But it was about the 8th time I had done it in the 42 years that I had owned "TRusty".

Don Elliott, Original Owner, 1958 TR3A
Don Elliott

Not hard, just time consuming.

The key point is to make up a support for the engine block, I used a 1"x6" board vertically to fit beind the oil pan and the start of the bell housing as once the tranny and the engine are unbolted nothing is supporting the rear of the engine. Most of the time is burned up removing the seats, carpets, middle dash support with all the radio connections and the trans tunnel. and putting all them back in.

As I remember it is easier to remove both seats to get the carpet up and besides it gives you more leverage and balance to straddle over top of it. I also removed the steering wheel (not necessary but gives easier access). I also put the car up on jackstands so that I have access underneth the car. I used a sling of rope to grab the rear of the tranny at the flange.

The transmission sans o/d weighs about 55lbs
Steven

I forgot to add: you need to remove the clutch slave and linkage; the starter (actually you just have to unbolt it and slide it forward a bit, add in the wires and speedo connection.

The first time it took me about 3 1/2 hours to remove; the second time about 2 1/2 and the third time was just under 2. Don't think that it can be done any faster

The 6 takes more time than the 3a that is for sure, more interior parts and radio connections, speaker pannels etc.

And finally remember that the tranny comes out (up) via the passenger side.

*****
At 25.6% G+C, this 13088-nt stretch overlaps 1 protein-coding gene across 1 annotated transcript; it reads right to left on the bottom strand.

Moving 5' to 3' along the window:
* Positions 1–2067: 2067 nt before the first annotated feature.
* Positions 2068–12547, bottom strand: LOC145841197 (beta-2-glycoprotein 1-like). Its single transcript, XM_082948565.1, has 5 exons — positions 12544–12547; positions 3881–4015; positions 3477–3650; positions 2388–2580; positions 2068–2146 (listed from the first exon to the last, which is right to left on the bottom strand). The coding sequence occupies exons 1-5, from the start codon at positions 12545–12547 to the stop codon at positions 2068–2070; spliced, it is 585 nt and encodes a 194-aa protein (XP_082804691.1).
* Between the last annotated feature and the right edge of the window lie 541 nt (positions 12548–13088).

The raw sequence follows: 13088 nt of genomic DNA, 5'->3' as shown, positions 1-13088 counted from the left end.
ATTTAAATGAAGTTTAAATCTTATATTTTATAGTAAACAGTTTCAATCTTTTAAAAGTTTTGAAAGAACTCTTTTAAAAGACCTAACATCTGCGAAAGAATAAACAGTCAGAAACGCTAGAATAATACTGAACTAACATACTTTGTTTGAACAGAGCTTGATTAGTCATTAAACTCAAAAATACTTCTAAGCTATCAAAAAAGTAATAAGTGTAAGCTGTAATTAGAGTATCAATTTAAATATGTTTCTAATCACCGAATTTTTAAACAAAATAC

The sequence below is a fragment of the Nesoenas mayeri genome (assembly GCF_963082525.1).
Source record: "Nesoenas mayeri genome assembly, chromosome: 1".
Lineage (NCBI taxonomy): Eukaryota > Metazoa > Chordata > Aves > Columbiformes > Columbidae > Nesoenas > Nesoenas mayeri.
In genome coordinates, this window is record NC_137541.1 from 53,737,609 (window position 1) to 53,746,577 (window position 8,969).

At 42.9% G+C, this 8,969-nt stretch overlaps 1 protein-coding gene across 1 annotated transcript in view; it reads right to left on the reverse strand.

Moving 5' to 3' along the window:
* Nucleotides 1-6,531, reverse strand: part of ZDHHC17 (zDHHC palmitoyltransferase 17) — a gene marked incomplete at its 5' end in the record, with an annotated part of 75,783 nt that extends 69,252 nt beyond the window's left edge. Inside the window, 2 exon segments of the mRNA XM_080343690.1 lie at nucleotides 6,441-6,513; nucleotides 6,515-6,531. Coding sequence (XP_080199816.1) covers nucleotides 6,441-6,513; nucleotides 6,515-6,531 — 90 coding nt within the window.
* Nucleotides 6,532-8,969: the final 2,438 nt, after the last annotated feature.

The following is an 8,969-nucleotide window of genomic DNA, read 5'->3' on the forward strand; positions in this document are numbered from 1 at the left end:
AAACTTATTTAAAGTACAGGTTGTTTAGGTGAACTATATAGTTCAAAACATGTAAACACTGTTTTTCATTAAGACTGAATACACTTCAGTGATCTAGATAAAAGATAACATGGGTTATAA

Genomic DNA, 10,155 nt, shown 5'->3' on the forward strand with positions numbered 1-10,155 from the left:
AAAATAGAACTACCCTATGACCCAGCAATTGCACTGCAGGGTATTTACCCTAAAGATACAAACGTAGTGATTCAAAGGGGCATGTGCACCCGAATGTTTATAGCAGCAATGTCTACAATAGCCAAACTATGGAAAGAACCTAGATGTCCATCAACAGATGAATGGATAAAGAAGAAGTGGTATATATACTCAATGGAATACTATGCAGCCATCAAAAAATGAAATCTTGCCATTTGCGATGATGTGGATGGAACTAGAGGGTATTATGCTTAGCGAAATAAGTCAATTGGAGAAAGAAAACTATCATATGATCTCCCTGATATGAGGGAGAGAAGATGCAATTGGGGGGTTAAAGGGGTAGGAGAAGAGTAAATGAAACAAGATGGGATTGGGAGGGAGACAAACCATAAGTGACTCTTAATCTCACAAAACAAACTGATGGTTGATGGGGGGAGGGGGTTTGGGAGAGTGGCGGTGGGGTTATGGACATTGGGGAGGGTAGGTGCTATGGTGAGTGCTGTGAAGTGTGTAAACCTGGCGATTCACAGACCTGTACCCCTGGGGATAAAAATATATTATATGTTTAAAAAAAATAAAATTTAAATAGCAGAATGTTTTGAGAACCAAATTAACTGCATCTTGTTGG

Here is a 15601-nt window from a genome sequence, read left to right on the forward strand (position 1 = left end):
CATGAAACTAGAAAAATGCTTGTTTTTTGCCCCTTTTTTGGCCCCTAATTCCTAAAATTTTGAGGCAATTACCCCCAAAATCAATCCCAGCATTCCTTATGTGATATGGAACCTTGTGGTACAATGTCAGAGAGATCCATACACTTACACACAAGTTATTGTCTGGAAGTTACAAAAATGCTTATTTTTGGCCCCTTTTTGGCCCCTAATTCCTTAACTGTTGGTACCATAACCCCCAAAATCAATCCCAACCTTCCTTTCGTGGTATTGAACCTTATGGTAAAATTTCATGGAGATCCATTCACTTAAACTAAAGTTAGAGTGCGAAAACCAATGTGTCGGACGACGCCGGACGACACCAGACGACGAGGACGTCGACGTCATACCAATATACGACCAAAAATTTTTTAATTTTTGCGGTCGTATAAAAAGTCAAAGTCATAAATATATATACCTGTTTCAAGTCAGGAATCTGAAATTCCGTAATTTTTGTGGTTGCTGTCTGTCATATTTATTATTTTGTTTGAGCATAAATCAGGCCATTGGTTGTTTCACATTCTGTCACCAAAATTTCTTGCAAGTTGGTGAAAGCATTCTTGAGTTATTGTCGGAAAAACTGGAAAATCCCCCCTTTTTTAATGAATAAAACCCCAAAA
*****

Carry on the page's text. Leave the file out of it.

Steven

I just spent 4 freaking days getting the water reservoir out of the honda. Almost at the point of taking the bumper off. Give the the TR any day. It was, by a factor of 10, more difficult to remove than the transmission.

Chris: It comes out easily from inside. Not having a hoist means not much room underneath. Nothing to break, just slide it back until all is clear. Works for me.
Bryn

I wish I had thought of the "Ready Rod" method. I just replaced my throw out bearing and had a great day. First off it's almost impossible to remove all of the nuts and bolts by yourself. Unless your arms are 8 feet long and have 2 elbows. Secondly when I was putting it back in I found that you need to be able to extend both arms and hold 50 odd pounds of transmission that has a mind of it's own. In the process I kneeled on something that hurt real bad and now I don't believe I'll be able to have any more children.
Joe Justice
Joe Justice

The first time I re-installed the TR6 transmission a couple years ago my wife helped me. It was more struggle than technique. So there I was in the garage all satisfied and feeling good. I'd tightened the first few bellhousing bolts and was well on my way back when the good feeling washed away as I spotted the throw-out bearing sitting on the work bench.......

Experience comes tough for me sometimes.

JP
John Parfitt

This thread was discussed between 09/12/2002 and 13/12/2002